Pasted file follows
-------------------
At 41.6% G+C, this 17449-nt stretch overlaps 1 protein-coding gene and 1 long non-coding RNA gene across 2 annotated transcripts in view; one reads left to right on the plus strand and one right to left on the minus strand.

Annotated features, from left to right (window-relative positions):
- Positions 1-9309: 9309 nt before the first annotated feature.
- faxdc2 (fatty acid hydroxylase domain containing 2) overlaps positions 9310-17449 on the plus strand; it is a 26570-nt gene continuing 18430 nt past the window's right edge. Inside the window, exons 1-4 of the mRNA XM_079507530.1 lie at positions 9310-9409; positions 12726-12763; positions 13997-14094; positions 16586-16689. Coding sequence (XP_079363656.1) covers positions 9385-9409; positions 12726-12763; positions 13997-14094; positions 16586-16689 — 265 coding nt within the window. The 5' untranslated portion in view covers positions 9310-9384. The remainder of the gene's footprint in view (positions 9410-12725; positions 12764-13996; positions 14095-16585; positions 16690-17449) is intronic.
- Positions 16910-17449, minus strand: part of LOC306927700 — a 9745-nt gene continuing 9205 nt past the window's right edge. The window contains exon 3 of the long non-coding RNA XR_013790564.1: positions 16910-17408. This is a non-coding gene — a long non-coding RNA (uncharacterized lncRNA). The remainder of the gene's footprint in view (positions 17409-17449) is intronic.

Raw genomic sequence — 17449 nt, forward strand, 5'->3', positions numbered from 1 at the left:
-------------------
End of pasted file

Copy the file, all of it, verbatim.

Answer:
At 41.6% G+C, this 17449-nt stretch overlaps 1 protein-coding gene and 1 long non-coding RNA gene across 2 annotated transcripts in view; one reads left to right on the plus strand and one right to left on the minus strand.

Annotated features, from left to right (window-relative positions):
- Positions 1-9309: 9309 nt before the first annotated feature.
- faxdc2 (fatty acid hydroxylase domain containing 2) overlaps positions 9310-17449 on the plus strand; it is a 26570-nt gene continuing 18430 nt past the window's right edge. Inside the window, exons 1-4 of the mRNA XM_079507530.1 lie at positions 9310-9409; positions 12726-12763; positions 13997-14094; positions 16586-16689. Coding sequence (XP_079363656.1) covers positions 9385-9409; positions 12726-12763; positions 13997-14094; positions 16586-16689 — 265 coding nt within the window. The 5' untranslated portion in view covers positions 9310-9384. The remainder of the gene's footprint in view (positions 9410-12725; positions 12764-13996; positions 14095-16585; positions 16690-17449) is intronic.
- Positions 16910-17449, minus strand: part of LOC306927700 — a 9745-nt gene continuing 9205 nt past the window's right edge. The window contains exon 3 of the long non-coding RNA XR_013790564.1: positions 16910-17408. This is a non-coding gene — a long non-coding RNA (uncharacterized lncRNA). The remainder of the gene's footprint in view (positions 17409-17449) is intronic.

Raw genomic sequence — 17449 nt, forward strand, 5'->3', positions numbered from 1 at the left: